Investors, Speculators, and Irrational Markets: Why We Focus on the Long-Term

Michael Carrico, CFP®, CRPC®, Wealth Manager

Among my friends in the industry, we tend to challenge one another’s thinking and ask interesting questions just for fun. Well, I call it fun, though our significant others may beg to differ when it comes up at dinner parties. Lately there have been several discussions about whether current prices are justified by underlying fundamentals and one friend even suggested he may use some “fun money” to short NVDA. This inevitably led my other friend to a quote he has revisited often as of late…

VR googles showing an image of a Metavers isometric illustration with meme coins

“Markets can remain irrational longer than most investors can remain solvent.”
― A. Gary Shilling

According to Quote Investigator, this little tidbit came from a financial analyst by the name of A. Gary Shilling sometime in the 80s.  The reason my friend employed this adage was to warn the other that, even if he is completely convinced that NVDA is overpriced and due for a correction, it may be a long while before any such correction could come to fruition.  A speculator could lose their shirt while waiting for the broader market to come around to their way of thinking.  Ultimately, this newsletter isn’t about NVDA and whether it is priced appropriately.  However, this quote has been rattling around in my brain lately as I read headlines about the incredible run-up in certain securities, the return of meme coins and other speculative digital assets, a flash crash in Bitcoin, and the like.  This one quote can lead to an interesting discussion of historical price action in markets and why almost every one of our articles ends with some form of the notion to tune out the noise of short-term market moves and keep a long-term perspective.

What is short selling?

Let’s say an investor wanted to short sell a stock.  What does that mean and how does one do it?  Shorting a stock essentially means betting on the price of that security going down instead of up.  Most investors take a “long” position meaning they buy shares of a stock and hold them with the expectation that the underlying business activities of the company that issued the stock will create economic value which will translate to an increase in the stock price and the investor will be able to sell the stock at a higher price in the future.  To take a “short” position is less an investment and more a speculative play in which the speculator essentially owns negative shares of a stock.  

If a speculator wants to take a short position in a stock, they may borrow shares of a stock from an investor (or brokerage house) and then sell those borrowed shares with the hopes the price will fall and the speculator can buy back these shares at a lower price before the lender asks for their shares back.  The difference between the price at which the shares were sold and the price at which they were bought back is the speculator’s profit.  For instance, if 100 shares of ABC stock are borrowed and then sold at $100 per share, the short seller just made $10,000 on the sale.  However, they still have an obligation to return 100 shares of ABC stock to the lender, so their profit isn’t locked in yet.  Let’s say the stock price then falls to $85 per share and the short seller buys back 100 shares on the open market paying $8,500.  The short seller then gives the 100 shares of ABC back to the lender and pockets the $1,500 difference.  It’s a risky play because shares will only be lent for so long and the borrower will eventually have their loan called due.  This means the hoped-for negative price action must happen in a short period of time.  Further, the price can only go down to zero, so the profit potential is limited.  In our example the most the speculator could make is $10,000.  But if that stock price went up to $250 per share and the lender asked for their 100 shares back, the short seller then needs to pay $25,000 for those 100 shares and is out $15,000.  Theoretically stock prices can go up infinitely making the potential loss of short selling technically infinite.  In practice the borrower will eventually have their loan called due (known as a margin call) and will need to return the borrowed shares or put up a lot of cash to secure the loan.  In addition to potentially massive losses with limited upside, short selling requires a margin account, and borrowers are required to pay interest on borrowed shares while the loan is out.  The explanation can get very complicated but suffice it to say that this is not something most individual investors undertake.  Short selling is more the purview of hedge funds and institutions.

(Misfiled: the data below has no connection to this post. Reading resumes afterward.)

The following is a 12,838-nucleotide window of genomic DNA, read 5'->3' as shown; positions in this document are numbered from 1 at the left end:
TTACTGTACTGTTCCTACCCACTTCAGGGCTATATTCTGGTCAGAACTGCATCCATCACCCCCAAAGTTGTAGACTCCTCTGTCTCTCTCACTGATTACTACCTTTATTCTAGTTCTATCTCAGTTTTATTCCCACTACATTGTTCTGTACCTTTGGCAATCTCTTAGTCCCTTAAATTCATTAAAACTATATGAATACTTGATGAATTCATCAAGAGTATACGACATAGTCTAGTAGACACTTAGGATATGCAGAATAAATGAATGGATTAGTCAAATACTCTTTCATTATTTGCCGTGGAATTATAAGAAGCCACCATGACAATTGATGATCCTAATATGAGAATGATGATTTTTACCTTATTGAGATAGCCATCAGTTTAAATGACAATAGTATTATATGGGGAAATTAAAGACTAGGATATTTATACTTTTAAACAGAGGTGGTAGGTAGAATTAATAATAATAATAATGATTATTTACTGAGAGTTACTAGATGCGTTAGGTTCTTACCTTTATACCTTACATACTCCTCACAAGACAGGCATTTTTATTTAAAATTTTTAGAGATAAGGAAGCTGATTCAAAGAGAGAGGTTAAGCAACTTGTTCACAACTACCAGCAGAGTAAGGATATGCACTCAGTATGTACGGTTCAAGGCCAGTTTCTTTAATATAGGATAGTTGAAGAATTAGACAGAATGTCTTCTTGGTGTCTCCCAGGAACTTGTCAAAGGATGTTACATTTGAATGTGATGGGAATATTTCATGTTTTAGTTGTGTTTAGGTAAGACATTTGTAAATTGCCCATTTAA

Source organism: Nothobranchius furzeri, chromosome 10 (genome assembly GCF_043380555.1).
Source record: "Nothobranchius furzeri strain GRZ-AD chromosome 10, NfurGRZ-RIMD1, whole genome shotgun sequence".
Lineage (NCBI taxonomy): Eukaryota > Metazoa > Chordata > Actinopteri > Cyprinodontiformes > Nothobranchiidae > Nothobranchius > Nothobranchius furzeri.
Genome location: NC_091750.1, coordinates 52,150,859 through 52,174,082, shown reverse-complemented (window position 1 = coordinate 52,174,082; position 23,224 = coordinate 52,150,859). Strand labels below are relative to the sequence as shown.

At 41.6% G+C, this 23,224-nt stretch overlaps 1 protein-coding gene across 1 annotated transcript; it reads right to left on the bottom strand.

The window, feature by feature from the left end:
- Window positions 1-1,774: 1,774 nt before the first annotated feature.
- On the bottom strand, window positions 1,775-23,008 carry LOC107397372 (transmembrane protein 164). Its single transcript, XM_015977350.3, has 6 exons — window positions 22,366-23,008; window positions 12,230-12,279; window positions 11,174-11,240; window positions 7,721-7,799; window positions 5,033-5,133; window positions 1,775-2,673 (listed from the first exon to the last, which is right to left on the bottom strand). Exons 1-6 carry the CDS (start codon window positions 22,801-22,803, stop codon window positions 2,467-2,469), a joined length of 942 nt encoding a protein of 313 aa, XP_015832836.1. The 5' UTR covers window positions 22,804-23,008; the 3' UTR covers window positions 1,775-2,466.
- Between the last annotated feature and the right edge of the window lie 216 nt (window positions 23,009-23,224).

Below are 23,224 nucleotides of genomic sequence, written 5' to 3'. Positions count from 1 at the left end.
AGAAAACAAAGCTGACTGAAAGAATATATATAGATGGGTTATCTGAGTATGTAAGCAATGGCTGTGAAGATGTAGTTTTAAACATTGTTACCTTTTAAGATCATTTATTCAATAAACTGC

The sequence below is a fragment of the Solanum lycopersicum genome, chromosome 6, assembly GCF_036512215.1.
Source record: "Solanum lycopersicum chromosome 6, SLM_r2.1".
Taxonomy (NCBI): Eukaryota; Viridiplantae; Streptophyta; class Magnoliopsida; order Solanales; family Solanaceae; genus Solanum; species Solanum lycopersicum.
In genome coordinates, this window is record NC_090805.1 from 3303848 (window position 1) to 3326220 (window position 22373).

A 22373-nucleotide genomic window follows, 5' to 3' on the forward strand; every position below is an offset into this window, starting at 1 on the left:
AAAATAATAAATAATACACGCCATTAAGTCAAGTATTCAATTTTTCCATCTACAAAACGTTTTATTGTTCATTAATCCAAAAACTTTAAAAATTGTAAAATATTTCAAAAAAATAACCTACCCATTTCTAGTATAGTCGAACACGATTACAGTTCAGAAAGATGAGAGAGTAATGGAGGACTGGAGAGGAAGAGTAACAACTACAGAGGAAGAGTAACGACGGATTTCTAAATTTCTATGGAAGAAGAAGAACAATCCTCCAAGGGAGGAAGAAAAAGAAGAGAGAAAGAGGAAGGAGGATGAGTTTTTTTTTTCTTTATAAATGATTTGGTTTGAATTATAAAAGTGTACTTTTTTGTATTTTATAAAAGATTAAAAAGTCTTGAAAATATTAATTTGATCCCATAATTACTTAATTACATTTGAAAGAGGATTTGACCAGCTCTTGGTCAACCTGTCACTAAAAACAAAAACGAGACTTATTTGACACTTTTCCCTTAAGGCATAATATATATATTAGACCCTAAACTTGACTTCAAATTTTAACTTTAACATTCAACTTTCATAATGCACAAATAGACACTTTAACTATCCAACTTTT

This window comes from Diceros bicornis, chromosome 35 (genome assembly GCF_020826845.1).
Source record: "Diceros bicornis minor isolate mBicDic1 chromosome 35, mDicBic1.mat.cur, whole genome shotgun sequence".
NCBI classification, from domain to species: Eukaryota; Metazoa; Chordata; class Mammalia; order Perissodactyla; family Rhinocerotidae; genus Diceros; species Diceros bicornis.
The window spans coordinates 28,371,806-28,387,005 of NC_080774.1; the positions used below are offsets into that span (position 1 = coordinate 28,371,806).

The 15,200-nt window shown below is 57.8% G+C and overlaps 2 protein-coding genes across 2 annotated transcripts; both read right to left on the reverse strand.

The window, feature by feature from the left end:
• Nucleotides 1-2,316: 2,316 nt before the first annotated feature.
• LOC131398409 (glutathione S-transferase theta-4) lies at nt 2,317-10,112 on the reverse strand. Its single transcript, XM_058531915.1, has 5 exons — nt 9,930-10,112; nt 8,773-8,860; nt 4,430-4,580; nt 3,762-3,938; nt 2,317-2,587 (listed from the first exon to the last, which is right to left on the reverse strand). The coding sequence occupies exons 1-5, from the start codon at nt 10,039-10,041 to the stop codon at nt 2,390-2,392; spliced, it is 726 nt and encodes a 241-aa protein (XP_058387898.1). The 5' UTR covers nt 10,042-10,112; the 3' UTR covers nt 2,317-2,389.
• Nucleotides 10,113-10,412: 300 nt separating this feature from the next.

What is a put option?

Another way to try to profit from a falling stock price is with options.  While there are various types of options strategies, let’s consider buying a put option.  In the simplest terms a put option is a contract between two parties where the “writer” of the put option guarantees that they will buy 100 shares of ABC stock at a given price known as the “strike price”.  The buyer of the put option is buying the right to have the option to force the writer to buy at that price.  

Consider if ABC stock is currently trading at $110 per share and a speculator expects that price to fall.  Someone else is bullish on ABC and thinks the price will only go up from here, but they want to make a little money, so they write a put option promising to buy 100 shares of ABC at $100 per share.  The speculator doesn’t currently own any shares of ABC, but she buys this option contract and pays the writer $500 for the privilege.  This $500 is called a premium and it’s the reason the writer is writing the option contract in the first place.  Now with ABC at $110 per share there’s no reason for the speculator to execute the contract because she doesn’t own shares of ABC so there’s nothing to sell.  Indeed, the writer is hoping the stock price stays high enough that the option doesn’t get executed and they get to keep their $500.  However, if the price of ABC falls to $90 per share, the speculator could now buy 100 shares of ABC for $9,000 and execute the put option forcing the writer to pay her $10,000 for those shares (100 shares x the $100 per share strike price).  The speculator made $1,000 on this transaction and paid a $500 premium for the contract so she’s up $500 when all is said and done.  The speculator hopes the price will go down enough for her to make a profit.  Unlike with short selling, the biggest loss the speculator will suffer in this scenario is the $500 premium paid for the contract.  If the stock price goes up, the speculator can just let the option contract expire without executing it.